A shadow culture minister has urged Ofcom to review its decision to reduce the minimum number of local content hours on regional radio stations.
Shadow culture minister Kevin Brennan (pictured) said he fears the broadcast regulator’s regulation changes will contribute to “the rise of an even more London-centric media landscape”.
Ofcom reduced the number of hours local radio stations have to dedicate to regional content from seven to three in October last year and widened the geographical areas in which local content could be made.
It also removed a mandate requiring commercial regional stations to produce local breakfast shows.
Global Radio subsequently slashed its locally-made programming output at more than 50 stations, leading to at least 100 job losses and ten local studio closures.
The company has already replaced both Capital and Heart’s regional breakfast shows with one national show each hosted from London, while on Smooth the breakfast shows will still be locally-produced but the “drivetime” show will be networked.
Labour shadow culture minister Kevin Brennan (pictured) wrote to outgoing Ofcom boss Sharon White on Tuesday to share his concerns that more job losses in the industry will follow.
He expressed fears that “local voices will increasingly be replaced by those from London as the industry reconfigures”.
In the letter, seen by Press Gazette, Brennan wrote: “I am deeply concerned that the changes to locality rules are contributing to a wider decline in local media and the rise of an even more London-centric media landscape.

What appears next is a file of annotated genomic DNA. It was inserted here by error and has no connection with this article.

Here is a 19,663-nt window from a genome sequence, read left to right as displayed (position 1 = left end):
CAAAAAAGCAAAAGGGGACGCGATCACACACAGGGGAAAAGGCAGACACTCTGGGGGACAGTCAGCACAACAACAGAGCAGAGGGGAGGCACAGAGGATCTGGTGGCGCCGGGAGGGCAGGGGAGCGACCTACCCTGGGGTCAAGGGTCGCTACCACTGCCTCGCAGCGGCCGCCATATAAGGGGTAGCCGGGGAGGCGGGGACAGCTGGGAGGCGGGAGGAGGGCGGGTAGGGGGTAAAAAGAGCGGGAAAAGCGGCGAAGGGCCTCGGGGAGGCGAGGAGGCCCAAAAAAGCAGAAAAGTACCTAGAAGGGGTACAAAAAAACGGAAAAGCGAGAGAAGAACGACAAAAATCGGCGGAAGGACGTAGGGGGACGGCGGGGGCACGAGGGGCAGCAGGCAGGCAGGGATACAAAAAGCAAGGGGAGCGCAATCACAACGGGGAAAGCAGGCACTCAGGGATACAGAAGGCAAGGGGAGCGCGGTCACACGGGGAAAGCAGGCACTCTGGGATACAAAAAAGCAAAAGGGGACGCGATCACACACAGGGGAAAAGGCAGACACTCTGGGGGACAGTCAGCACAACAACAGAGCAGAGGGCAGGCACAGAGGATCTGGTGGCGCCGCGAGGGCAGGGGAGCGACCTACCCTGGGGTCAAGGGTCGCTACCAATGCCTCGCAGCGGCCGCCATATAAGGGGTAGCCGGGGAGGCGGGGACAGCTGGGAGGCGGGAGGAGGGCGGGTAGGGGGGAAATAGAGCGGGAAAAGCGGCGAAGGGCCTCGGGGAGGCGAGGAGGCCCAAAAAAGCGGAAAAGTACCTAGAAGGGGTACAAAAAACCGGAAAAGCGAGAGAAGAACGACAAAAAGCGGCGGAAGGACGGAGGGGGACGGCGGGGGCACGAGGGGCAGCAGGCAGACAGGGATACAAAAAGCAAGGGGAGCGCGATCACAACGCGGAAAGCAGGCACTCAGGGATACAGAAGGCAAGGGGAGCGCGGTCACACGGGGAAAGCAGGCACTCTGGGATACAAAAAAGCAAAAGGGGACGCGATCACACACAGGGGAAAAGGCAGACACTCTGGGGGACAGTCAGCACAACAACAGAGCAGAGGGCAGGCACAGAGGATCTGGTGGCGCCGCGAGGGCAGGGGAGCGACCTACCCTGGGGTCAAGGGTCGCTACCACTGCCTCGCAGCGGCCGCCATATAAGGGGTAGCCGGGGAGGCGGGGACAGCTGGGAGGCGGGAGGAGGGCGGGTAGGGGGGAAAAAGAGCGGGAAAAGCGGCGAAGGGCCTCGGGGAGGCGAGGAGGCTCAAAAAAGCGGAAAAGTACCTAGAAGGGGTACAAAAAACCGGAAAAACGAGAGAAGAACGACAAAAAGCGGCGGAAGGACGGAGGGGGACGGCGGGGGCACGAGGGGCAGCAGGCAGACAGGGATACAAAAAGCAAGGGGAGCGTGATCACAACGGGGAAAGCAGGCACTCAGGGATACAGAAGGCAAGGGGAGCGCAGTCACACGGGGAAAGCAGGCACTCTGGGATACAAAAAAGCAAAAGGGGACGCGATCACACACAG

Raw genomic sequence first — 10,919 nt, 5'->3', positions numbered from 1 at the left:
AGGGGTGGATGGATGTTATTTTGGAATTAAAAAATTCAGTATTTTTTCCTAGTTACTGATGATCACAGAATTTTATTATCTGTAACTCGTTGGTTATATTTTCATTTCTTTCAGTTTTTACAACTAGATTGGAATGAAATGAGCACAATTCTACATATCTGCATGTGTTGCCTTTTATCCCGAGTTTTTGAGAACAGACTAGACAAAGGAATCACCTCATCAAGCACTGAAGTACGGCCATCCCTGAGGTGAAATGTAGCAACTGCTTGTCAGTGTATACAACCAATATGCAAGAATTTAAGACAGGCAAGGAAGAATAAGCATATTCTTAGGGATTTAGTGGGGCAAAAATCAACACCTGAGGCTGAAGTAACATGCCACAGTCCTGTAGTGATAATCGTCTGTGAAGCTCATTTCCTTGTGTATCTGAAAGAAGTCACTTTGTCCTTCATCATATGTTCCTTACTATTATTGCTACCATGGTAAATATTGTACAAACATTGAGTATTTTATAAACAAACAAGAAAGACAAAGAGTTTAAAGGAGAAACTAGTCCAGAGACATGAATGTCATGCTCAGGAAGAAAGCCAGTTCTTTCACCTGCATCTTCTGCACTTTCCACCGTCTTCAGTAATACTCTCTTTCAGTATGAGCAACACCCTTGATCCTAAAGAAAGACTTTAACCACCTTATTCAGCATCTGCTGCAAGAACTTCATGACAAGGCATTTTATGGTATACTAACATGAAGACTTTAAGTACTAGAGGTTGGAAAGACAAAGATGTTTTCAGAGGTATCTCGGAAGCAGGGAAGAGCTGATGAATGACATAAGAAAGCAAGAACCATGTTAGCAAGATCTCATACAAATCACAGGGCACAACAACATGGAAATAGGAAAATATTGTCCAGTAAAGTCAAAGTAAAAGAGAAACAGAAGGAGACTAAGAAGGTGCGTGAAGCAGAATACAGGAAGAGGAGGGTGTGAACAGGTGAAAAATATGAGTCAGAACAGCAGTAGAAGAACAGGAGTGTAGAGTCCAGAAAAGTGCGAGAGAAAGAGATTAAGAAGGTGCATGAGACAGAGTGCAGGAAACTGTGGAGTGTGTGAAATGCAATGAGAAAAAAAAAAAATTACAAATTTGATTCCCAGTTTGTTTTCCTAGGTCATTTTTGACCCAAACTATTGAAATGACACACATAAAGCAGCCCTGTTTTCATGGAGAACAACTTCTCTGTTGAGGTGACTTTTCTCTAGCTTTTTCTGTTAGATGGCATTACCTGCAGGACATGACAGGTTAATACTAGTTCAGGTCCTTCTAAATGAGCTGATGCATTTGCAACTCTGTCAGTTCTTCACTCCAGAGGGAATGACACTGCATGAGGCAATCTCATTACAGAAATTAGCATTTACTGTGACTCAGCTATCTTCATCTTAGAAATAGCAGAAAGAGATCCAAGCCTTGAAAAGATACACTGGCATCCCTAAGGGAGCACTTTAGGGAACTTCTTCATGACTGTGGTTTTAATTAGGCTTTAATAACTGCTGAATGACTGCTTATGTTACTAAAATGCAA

“Moreover, I am concerned that Ofcom’s changes to approved areas is likely to further limit access to local content for people living in Wales and Scotland.”
Brennan, who held a meeting in Parliament with MPs and union representatives about the issue this week, asked White to explain whether she expects the changes will cause further job losses in regional radio.
He added: “I would like to urge you to conduct a review of this decision in order to protect jobs and access to local content for radio listeners around the country.”
Responding to the letter, an Ofcom spokesperson said: “The commercial radio industry faces unprecedented challenges from digital services and the changing needs of listeners.
“So we’re allowing stations more room to decide how and where they produce programmes, which means they can put more resources into making high-quality local content.”
MPs declared in an early day motion tabled by Labour MP John Grogan last month that the cuts would “add to the serious decline in local news for UK citizens” and dubbed the Ofcom changes “unnecessary”.
Another EDM welcoming the new localness rules, claiming they “explicitly protect the provision of local news and information provided by local journalists”, was put to Parliament on Tuesday.
Global has said it increased its news team by 10 per cent since the regulations were changed in October and that its number of local news bulletins has remained the same.